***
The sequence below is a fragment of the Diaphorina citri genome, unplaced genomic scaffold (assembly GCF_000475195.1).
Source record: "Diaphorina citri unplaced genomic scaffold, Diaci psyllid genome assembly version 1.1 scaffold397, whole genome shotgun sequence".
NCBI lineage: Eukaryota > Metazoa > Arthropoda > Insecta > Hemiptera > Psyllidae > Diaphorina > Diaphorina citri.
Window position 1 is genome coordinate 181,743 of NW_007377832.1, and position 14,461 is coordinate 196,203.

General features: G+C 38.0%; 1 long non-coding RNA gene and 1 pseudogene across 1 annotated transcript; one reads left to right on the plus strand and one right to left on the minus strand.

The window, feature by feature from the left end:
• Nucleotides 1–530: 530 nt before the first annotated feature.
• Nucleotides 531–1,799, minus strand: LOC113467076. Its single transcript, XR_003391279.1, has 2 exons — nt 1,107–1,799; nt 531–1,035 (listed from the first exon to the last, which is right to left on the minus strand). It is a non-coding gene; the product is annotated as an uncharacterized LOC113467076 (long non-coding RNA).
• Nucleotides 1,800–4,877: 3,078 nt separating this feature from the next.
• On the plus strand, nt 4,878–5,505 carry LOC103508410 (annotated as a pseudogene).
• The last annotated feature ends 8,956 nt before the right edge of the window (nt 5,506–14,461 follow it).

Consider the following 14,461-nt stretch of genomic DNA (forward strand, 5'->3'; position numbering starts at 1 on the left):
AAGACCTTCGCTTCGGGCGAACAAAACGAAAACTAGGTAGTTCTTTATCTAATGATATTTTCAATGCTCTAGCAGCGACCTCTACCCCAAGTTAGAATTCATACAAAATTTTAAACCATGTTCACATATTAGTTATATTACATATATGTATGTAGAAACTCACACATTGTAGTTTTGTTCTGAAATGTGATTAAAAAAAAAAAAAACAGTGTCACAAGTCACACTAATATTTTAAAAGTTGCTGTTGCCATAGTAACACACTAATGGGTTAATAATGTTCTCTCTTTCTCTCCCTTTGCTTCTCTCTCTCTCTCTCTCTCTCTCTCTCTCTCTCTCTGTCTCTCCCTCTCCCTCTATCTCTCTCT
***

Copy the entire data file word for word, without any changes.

The sequence below is a fragment of the Diaphorina citri genome, unplaced genomic scaffold (assembly GCF_000475195.1).
Source record: "Diaphorina citri unplaced genomic scaffold, Diaci psyllid genome assembly version 1.1 scaffold397, whole genome shotgun sequence".
NCBI lineage: Eukaryota > Metazoa > Arthropoda > Insecta > Hemiptera > Psyllidae > Diaphorina > Diaphorina citri.
Window position 1 is genome coordinate 181,743 of NW_007377832.1, and position 14,461 is coordinate 196,203.

General features: G+C 38.0%; 1 long non-coding RNA gene and 1 pseudogene across 1 annotated transcript; one reads left to right on the plus strand and one right to left on the minus strand.

The window, feature by feature from the left end:
• Nucleotides 1–530: 530 nt before the first annotated feature.
• Nucleotides 531–1,799, minus strand: LOC113467076. Its single transcript, XR_003391279.1, has 2 exons — nt 1,107–1,799; nt 531–1,035 (listed from the first exon to the last, which is right to left on the minus strand). It is a non-coding gene; the product is annotated as an uncharacterized LOC113467076 (long non-coding RNA).
• Nucleotides 1,800–4,877: 3,078 nt separating this feature from the next.
• On the plus strand, nt 4,878–5,505 carry LOC103508410 (annotated as a pseudogene).
• The last annotated feature ends 8,956 nt before the right edge of the window (nt 5,506–14,461 follow it).

Consider the following 14,461-nt stretch of genomic DNA (forward strand, 5'->3'; position numbering starts at 1 on the left):
AAGACCTTCGCTTCGGGCGAACAAAACGAAAACTAGGTAGTTCTTTATCTAATGATATTTTCAATGCTCTAGCAGCGACCTCTACCCCAAGTTAGAATTCATACAAAATTTTAAACCATGTTCACATATTAGTTATATTACATATATGTATGTAGAAACTCACACATTGTAGTTTTGTTCTGAAATGTGATTAAAAAAAAAAAAAACAGTGTCACAAGTCACACTAATATTTTAAAAGTTGCTGTTGCCATAGTAACACACTAATGGGTTAATAATGTTCTCTCTTTCTCTCCCTTTGCTTCTCTCTCTCTCTCTCTCTCTCTCTCTCTCTCTCTCTGTCTCTCCCTCTCCCTCTATCTCTCTCT